It is the other two parts of the theory where the Warmists and the Skeptics part company. The second part of the theory has to do with feedback. The release of CO2 alone is not enough to cause the major problems predicted by the global warming advocates. The theory calls for the increase in warming due to CO2 to cause more evaporation of water which increases the water vapor in the atmosphere. Water is the major greenhouse gas so it will magnify the greenhouse effect.
Warmists see the increased water vapor providing positive feedback to global warming. The added water vapor according to them will break up low level clouds and create high level cirrus clouds which add to global warming. These Cirrus clouds will also cause a so called “hot spot” in the troposphere as more heat is captured higher up in the atmosphere.
Skeptics also see CO2 as increasing water vapor, but they see this water vapor acting as a negative feedback. Rather than break up low level clouds, skeptics see the water vapor adding to the low, thick clouds (such as stratocumulus) which primarily reflect incoming solar radiation back into space. This would negate the formation of a hot spot and cool the planet. In addition, these low level clouds will cause rain to fall which also acts as a cooling mechanism to the planet.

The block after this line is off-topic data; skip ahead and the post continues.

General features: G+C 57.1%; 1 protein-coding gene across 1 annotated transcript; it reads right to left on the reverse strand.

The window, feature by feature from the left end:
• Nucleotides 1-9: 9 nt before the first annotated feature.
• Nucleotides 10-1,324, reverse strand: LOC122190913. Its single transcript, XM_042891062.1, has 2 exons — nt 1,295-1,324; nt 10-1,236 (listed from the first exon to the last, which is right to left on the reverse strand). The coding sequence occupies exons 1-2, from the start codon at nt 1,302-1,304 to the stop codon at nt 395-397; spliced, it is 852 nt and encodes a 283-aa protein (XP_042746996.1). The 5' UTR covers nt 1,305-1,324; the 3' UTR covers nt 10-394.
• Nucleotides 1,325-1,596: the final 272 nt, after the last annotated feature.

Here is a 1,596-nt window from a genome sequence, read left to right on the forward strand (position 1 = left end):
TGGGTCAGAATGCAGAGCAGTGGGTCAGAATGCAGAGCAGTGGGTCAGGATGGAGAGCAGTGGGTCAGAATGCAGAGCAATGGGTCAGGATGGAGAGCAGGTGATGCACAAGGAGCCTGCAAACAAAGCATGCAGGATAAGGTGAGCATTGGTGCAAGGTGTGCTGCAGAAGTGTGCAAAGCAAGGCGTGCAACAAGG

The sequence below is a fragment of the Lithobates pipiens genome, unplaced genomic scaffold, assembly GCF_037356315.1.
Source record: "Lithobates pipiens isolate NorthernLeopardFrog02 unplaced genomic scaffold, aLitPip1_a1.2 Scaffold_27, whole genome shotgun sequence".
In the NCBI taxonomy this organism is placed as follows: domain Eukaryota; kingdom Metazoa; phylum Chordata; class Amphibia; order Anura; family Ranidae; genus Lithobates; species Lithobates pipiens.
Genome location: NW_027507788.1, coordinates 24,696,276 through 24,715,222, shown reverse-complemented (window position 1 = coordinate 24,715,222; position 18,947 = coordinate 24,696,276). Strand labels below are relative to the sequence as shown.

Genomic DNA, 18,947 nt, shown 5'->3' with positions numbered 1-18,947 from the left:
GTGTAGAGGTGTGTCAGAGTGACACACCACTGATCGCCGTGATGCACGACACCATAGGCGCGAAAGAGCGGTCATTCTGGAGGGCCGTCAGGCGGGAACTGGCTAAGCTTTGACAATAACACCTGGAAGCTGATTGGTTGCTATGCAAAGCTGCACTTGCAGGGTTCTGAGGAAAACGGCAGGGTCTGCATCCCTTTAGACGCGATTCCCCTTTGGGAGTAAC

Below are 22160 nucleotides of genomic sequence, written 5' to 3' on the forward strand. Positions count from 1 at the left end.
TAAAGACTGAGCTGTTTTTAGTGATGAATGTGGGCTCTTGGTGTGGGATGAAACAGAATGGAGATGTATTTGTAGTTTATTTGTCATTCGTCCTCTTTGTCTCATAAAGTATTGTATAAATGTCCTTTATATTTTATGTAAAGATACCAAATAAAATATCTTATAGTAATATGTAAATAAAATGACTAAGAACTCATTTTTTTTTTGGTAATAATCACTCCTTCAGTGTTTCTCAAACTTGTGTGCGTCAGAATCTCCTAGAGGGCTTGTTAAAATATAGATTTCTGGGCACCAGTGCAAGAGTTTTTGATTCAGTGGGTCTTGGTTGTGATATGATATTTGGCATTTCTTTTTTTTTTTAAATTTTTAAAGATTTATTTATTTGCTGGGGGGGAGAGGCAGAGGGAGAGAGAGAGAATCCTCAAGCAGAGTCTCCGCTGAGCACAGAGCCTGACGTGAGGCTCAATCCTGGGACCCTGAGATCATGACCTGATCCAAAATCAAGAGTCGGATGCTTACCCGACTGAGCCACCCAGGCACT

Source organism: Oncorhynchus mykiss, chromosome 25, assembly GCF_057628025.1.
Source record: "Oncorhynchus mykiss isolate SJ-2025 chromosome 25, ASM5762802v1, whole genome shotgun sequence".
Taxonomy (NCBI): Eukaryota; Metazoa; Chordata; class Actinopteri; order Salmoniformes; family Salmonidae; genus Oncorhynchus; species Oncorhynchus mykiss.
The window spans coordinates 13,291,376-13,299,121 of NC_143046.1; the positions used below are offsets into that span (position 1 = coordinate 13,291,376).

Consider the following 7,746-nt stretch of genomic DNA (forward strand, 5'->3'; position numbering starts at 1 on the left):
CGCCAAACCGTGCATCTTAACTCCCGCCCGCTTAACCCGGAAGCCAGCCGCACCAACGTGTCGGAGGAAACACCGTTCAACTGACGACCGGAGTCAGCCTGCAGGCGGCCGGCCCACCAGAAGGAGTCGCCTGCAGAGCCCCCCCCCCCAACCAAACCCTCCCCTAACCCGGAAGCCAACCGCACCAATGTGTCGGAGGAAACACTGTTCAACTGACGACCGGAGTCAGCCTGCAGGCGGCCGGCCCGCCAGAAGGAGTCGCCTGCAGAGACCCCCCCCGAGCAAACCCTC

In Spencer et al. (2007) found a strong negative cirrus cloud feedback mechanism in the tropical troposphere. Instead of steadily building up as the tropical oceans warm, cirrus cloud cover suddenly contracts, allowing more OLR to escape. Dr. Roy Spencer of the University of Alabama in Huntsville, who directed the study, estimates that if this mechanism operates on decadal time scales, it would reduce model estimates of global warming by 75%.
The science regarding clouds is not well understood. We simply don't know exactly what will happen with additional water vapor in the atmosphere, but the affect could be significant. A 1 percent change in clouds could account for all of the shifts in climate over the past 2000 years.
Now there are two checks to see which theory (positive or negative feedback due to increased water vapor) is correct. The first is to see if the predicted hot spot can be found.
Douglass et al. (2007) compared model-projected and observed warming patterns in the tropical troposphere. The observed pattern is based on three compilations of surface temperature records, four balloon-based records of the surface and lower troposphere, and three satellite-based records of various atmospheric layers–10 independent datasets in all.
“While all greenhouse models show an increasing warming trend with altitude, peaking around 10 km at roughly two times the surface value,” observes the NIPCC, “the temperature data from balloons give the opposite result; no increasing warming, but rather a slight cooling with altitude”
So there is no hot spot even though the IPCC says there should be one. As you can see from the figure above, all the models call for increasing temperature peaking approximately six miles up, while there is no observation confirming this.